Tuition-free charter school offering college credits coming to Parker
DENVER — A tuition-free charter school that offers students the ability to earn a degree is set to expand into the Denver metro area.
Colorado Early Colleges, which currently has a location in Colorado Springs and Fort Collins, will be opening a third location in Parker in the fall.
Colorado Springs Early Colleges opened in 2007, offering the ability for students to pursue college credit if they choose to.
Noah Dome, 17, says he didn’t know what to expect when he enrolled in Colorado Springs Early Colleges, but he’s now set to graduate with much more than his high school diploma.
I’m about to get my bachelor’s in business administration with a concentration in management,” Noah said.
Noah says he quickly embraced the charter school’s model, which freed him to transition from high school classes, to college-prep and then to actual courses at Colorado Technical University.
Noah says he embraced the challenge without being pressured by his school or parents.
“I just said, let’s go for it. What’s the harm in trying? If they’re going to pay for it I might as well give it my all,” Noah said.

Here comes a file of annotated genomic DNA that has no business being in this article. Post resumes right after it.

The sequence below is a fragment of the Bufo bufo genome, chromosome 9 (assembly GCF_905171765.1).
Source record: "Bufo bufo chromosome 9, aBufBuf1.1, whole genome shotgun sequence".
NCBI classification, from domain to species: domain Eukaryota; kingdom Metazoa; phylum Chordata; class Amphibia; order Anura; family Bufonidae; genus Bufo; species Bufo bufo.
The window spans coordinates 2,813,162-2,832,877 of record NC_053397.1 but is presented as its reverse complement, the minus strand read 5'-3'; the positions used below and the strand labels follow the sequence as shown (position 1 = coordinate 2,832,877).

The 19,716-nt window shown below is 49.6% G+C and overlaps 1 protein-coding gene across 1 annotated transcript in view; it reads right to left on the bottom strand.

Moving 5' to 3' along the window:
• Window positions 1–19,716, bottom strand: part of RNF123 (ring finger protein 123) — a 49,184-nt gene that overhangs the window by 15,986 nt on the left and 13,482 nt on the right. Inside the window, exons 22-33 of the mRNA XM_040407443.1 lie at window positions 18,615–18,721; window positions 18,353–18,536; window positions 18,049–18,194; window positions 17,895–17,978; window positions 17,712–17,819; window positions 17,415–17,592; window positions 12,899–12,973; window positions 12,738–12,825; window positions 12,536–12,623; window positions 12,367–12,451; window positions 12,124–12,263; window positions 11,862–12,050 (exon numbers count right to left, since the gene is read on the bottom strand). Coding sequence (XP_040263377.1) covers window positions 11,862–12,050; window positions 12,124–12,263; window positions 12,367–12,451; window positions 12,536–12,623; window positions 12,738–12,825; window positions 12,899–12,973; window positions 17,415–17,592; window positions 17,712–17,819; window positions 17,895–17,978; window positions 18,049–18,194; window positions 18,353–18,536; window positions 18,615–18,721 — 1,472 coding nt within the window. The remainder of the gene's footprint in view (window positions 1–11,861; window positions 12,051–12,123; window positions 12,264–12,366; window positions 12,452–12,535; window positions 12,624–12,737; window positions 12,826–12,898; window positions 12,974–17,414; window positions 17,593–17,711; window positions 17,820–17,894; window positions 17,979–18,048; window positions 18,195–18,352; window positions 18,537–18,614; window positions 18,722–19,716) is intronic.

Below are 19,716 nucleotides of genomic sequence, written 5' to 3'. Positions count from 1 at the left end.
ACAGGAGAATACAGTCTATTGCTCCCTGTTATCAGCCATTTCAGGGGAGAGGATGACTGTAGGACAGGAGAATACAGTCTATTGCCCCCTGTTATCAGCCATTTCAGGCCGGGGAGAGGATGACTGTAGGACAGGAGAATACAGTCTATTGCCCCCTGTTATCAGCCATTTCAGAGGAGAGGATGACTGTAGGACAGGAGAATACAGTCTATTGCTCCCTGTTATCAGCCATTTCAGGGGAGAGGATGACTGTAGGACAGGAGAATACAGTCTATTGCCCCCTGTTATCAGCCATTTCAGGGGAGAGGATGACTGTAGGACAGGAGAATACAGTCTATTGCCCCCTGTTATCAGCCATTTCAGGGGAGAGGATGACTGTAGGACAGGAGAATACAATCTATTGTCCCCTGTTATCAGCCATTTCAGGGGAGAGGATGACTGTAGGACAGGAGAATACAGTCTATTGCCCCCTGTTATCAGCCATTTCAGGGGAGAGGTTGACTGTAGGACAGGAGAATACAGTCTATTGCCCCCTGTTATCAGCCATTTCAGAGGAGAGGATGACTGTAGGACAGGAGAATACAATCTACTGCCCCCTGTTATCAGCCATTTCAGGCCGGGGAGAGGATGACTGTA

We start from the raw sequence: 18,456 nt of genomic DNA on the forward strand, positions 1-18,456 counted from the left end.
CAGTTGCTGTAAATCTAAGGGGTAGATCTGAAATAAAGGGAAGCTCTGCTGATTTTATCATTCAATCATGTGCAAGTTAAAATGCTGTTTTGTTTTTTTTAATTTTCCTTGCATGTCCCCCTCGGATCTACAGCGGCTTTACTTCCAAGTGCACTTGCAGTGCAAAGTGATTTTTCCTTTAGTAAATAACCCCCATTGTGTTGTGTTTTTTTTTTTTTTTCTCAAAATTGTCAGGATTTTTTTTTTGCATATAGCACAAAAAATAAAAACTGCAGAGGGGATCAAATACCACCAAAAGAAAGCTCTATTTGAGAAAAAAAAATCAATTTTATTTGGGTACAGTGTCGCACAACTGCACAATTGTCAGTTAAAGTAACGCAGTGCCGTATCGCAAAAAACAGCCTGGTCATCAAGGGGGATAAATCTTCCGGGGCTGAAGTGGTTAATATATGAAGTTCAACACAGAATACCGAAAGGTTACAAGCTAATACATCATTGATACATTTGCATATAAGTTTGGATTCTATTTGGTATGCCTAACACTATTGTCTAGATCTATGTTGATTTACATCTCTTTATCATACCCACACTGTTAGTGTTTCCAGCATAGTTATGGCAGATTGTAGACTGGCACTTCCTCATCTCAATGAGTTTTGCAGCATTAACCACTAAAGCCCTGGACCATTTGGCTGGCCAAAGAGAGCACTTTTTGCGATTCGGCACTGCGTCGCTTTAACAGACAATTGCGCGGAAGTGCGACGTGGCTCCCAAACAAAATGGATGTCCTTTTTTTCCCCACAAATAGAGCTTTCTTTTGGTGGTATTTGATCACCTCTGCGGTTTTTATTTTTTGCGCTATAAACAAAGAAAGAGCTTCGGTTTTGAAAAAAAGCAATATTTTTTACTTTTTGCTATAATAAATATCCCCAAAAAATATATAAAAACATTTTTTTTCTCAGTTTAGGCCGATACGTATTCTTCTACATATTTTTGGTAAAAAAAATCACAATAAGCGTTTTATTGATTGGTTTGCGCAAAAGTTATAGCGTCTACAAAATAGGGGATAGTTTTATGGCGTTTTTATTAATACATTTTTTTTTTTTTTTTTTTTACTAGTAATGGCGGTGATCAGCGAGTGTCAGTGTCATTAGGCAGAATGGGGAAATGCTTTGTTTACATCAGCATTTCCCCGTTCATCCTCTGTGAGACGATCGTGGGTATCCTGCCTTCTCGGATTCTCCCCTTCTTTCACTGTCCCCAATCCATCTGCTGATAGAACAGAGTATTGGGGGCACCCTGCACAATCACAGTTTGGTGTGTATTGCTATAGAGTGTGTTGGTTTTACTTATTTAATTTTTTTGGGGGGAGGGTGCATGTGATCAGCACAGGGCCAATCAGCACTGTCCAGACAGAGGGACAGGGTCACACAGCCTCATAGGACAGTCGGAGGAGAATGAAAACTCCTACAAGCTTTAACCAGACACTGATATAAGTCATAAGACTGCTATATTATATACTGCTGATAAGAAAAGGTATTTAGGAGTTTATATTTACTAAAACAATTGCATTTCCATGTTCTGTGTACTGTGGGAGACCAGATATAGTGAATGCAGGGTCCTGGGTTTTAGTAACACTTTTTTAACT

Keith King, administrator of Colorado Springs Early Colleges says the appeal of taking college courses free of charge is a big draw for parents and students.
“We’re spending way over a million dollars a year of state funding on the kids to pay their tuition and we’re happy to do that,” King said.
Most of the students at Early Colleges are not on track to earn their bachelor’s degree before graduating, but many will earn much more than their high school diploma.
“The average student last year left with about 50 college credits,” King said.
Most of the students will graduate with more than enough credits for an associate’s degree, and that number will grow even larger when the school expands to its third location in Parker in the fall.
“We need an educated workforce and this gives them an opportunity that they would probably never have,” King said.
For Noah and his family, that opportunity means access to a degree that seemed unattainable.
“I would have never gotten (a degree) without them,” Noah said. “I didn’t have enough money and I saved tens of thousands of dollars just thanks to this amazing program.”
“It’s definitely a blessing,” said Craig Dome, Noah’s father. “God, words can’t even describe how blessed we are with him doing this for us, and for him as well.”
There are similar early college schools in 28 states and the District of Columbia.
A recent study by the American Institutes for Research found that they had higher rates of graduation, college enrollment and degree attainment compared to other students, especially among women, minority students and those from low-income families.